Friday, 8 April 2016

PVRIS - O2 Forum, London, 07/04/16

Over the last year, PVRIS have grown at a ridiculously rapid rate. I saw them less than a year ago when they supported Lower Than Atlantis and a lot of the crowd had no idea who they were, and now just twelve months have passed and they're embarking on their first UK headline tour, having successfully sold out every date and upgraded the majority of shows to higher capacity venues? That's a remarkable achievement. I've been anticipating this show for a long time, despite the fact that I'd never heard of either of the supports.

Bones were up first, and I was surprised when I found out they were from London: they're absolutely brilliant, and I was certain I would have heard of them before if they'd been fairly local to me. Their vocalist (whose name I can't tell you - there's a real air of mystery surrounding this band, and I can hardly find any information about them online!) has a unique vocal tone that makes them stand out - they certainly sound more American than UK, as her voice would fit perfectly in the soundtracks for shows such as 'True Blood' and 'Sons of Anarchy', proper southern shows. I'm shocked that they haven't gained more mainstream attention for the music that they're performing, because it really is something special.
From the moment they stepped out onstage in their matching 'Ghostbusters'-esque boiler suits, I was hooked. They were on stage for just over half an hour, but it genuinely felt like it had only been ten minutes - you can't help getting carried away in their music. It helps that the chemistry between the members is so palpable and that the vocalist is so confident in owning the stage. From the first line on 'Happy', which she sang backwards over her shoulder into the microphone, I knew I was in for an interesting show: there aren't many opening acts who can own a stage at a sold out show like this.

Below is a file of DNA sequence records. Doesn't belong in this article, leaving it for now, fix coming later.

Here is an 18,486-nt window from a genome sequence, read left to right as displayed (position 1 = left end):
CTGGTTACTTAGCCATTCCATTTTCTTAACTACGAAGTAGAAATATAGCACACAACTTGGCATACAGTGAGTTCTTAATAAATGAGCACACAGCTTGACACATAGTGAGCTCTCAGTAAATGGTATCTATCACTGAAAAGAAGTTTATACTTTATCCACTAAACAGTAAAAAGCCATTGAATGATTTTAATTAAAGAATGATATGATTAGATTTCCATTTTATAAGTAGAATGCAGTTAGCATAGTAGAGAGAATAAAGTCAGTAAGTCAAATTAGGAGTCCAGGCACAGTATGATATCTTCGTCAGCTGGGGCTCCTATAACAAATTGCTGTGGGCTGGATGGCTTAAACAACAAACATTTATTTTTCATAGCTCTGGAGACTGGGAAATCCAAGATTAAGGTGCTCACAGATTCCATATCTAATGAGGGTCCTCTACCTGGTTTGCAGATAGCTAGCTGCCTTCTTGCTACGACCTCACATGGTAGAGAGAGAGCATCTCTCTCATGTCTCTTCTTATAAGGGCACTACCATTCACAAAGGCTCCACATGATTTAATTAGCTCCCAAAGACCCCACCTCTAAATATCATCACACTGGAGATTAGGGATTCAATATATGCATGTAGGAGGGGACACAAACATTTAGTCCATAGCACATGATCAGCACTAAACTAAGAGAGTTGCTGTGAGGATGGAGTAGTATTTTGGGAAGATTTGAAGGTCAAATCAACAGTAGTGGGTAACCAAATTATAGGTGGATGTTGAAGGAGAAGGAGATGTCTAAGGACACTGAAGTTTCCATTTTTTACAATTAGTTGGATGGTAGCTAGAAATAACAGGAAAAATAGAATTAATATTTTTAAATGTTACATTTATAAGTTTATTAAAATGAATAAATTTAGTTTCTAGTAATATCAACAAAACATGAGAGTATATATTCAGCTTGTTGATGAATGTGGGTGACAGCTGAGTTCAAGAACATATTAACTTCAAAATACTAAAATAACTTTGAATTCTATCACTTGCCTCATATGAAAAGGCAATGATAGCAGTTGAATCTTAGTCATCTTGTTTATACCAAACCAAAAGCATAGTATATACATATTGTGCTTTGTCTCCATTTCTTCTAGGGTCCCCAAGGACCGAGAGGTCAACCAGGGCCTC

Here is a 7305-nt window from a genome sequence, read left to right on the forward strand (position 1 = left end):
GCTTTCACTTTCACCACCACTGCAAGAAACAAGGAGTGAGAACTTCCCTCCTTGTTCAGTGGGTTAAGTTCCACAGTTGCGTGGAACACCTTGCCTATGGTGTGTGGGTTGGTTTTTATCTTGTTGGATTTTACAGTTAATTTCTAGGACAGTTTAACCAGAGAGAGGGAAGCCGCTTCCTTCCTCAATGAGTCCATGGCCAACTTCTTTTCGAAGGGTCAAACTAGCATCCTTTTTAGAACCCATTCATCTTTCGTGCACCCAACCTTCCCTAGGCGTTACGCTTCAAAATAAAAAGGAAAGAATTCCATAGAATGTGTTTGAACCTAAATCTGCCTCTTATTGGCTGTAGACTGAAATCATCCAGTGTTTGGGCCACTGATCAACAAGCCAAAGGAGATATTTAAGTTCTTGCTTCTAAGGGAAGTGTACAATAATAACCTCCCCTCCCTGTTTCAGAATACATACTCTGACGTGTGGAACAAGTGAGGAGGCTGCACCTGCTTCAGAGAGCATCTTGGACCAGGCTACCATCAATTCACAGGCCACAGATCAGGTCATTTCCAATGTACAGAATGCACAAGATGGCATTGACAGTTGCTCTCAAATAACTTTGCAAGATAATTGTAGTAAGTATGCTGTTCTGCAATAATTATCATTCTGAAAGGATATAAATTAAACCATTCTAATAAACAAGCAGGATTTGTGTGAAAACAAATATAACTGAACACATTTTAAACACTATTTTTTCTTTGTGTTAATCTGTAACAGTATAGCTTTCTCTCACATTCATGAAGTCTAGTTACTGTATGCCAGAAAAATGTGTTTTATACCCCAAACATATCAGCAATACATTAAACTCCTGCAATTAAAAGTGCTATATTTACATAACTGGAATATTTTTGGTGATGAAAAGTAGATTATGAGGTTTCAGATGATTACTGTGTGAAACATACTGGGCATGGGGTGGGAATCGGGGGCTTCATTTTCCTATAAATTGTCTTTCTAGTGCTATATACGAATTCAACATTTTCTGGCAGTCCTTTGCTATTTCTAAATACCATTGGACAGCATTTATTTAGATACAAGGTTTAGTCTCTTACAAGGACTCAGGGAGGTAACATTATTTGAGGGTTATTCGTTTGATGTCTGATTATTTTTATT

I've heard the phrase "making love to the microphone" before, but I'd never experienced it until the vocalist started sashaying forwards during 'Electric' - you can see why their catchphrase is "We're called Bones, and you're about to get boned! We hope you enjoy yourself, because we're definitely going to", because they do put on an extremely sexy performance.
However, they aren't just using their sexuality to get attention as some artists do. They're brilliant at writing lyrics and crafting a diverse range of songs - the first half of the set is pure energy and fun, but then it comes to the inspirational 'Life is for Living', with the inspirational rhyming couplets "graze your knees, break your nose, go outside when it snows" telling the crowd to make the most of every moment.